Assistant Professor of Economics
Silvia is an Assistant Professor in the Department of Social and Decision Sciences at Carnegie Mellon University. She joined CMU in 2016, after completing a Ph.D. in Management at the Rady School of Management, University of California San Diego. Silvia was born in Schio, Italy and received a Bachelor and Masters of Arts degree in Psychology with the distinction summa cum laude, both from the University of Padova, Italy. Prior to graduate school, she spent two years as visiting student at the University of California, Santa Barbara and University of California, San Diego. Silvia teaches courses in Negotiation and Behavioral Economics in Organizations at CMU, and she is a co-organizer of the Early-Career Behavioral Economics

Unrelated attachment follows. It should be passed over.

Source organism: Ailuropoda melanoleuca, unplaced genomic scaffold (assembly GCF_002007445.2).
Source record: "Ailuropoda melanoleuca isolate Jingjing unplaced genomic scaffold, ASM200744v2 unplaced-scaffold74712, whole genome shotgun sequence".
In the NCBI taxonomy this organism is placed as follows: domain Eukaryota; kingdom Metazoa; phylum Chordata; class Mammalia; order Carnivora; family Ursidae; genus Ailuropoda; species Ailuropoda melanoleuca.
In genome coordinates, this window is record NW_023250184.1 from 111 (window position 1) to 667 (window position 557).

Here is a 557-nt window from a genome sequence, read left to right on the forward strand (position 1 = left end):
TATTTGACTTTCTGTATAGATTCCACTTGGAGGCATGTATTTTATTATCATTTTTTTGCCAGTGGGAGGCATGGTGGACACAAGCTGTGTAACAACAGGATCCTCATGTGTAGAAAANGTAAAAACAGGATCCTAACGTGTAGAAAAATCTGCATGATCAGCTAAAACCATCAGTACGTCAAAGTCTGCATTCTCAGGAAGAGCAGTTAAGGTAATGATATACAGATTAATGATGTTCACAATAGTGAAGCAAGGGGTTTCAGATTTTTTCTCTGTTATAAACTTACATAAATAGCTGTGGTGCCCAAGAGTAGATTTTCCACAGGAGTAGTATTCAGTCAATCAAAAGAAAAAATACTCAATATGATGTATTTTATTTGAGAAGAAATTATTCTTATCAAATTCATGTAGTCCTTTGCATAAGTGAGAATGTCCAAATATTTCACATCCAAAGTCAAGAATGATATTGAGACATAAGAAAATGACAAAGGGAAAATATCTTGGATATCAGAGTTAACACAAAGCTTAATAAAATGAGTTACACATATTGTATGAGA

Silvia studies topics at the intersection of economics and psychology using experimental methods. She is particularly interested in understanding how motivated cognition shapes the prevalence of (un)ethical decision-making, focusing on corruption, dishonesty and discrimination. Some of her work in the area has explored the mechanisms through which bribes distort resource allocation, the role of self-deception in advice, how conflicts between ethical norms favor the emergence of discrimination by otherwise well-meaning individuals, and the factors that prevent people from providing honest feedback to others. She has also investigated the magnitude of the gender gap in preferences for competition. Another research interest concerns how to structure incentive programs using behavioral economics insights in order to promote desirable behavior change.
- Gneezy, Uri, Silvia Saccardo, and Roel Van Veldhuizen. "Bribery: Greed versus reciprocity." Working paper
- Danilov Anastasia and Silvia Saccardo. “Discrimination in Disguise”. Working paper available upon request